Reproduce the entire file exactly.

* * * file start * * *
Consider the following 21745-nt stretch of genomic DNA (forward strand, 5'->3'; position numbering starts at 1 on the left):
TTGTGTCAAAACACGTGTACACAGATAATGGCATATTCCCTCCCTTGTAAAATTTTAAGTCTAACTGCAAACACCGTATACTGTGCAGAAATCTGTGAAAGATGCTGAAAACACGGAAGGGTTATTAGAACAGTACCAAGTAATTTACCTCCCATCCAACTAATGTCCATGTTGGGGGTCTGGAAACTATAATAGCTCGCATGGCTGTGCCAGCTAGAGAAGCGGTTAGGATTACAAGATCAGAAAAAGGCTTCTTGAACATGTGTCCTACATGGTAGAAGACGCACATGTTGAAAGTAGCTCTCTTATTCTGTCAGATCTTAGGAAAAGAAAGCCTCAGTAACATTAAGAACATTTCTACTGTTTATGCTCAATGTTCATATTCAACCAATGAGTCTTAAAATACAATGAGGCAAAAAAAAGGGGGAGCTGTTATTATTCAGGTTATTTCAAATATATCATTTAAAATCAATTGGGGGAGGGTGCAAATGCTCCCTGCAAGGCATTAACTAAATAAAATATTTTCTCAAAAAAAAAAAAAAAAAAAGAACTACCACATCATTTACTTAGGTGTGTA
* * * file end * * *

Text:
Consider the following 21745-nt stretch of genomic DNA (forward strand, 5'->3'; position numbering starts at 1 on the left):
TTGTGTCAAAACACGTGTACACAGATAATGGCATATTCCCTCCCTTGTAAAATTTTAAGTCTAACTGCAAACACCGTATACTGTGCAGAAATCTGTGAAAGATGCTGAAAACACGGAAGGGTTATTAGAACAGTACCAAGTAATTTACCTCCCATCCAACTAATGTCCATGTTGGGGGTCTGGAAACTATAATAGCTCGCATGGCTGTGCCAGCTAGAGAAGCGGTTAGGATTACAAGATCAGAAAAAGGCTTCTTGAACATGTGTCCTACATGGTAGAAGACGCACATGTTGAAAGTAGCTCTCTTATTCTGTCAGATCTTAGGAAAAGAAAGCCTCAGTAACATTAAGAACATTTCTACTGTTTATGCTCAATGTTCATATTCAACCAATGAGTCTTAAAATACAATGAGGCAAAAAAAAGGGGGAGCTGTTATTATTCAGGTTATTTCAAATATATCATTTAAAATCAATTGGGGGAGGGTGCAAATGCTCCCTGCAAGGCATTAACTAAATAAAATATTTTCTCAAAAAAAAAAAAAAAAAAAGAACTACCACATCATTTACTTAGGTGTGTA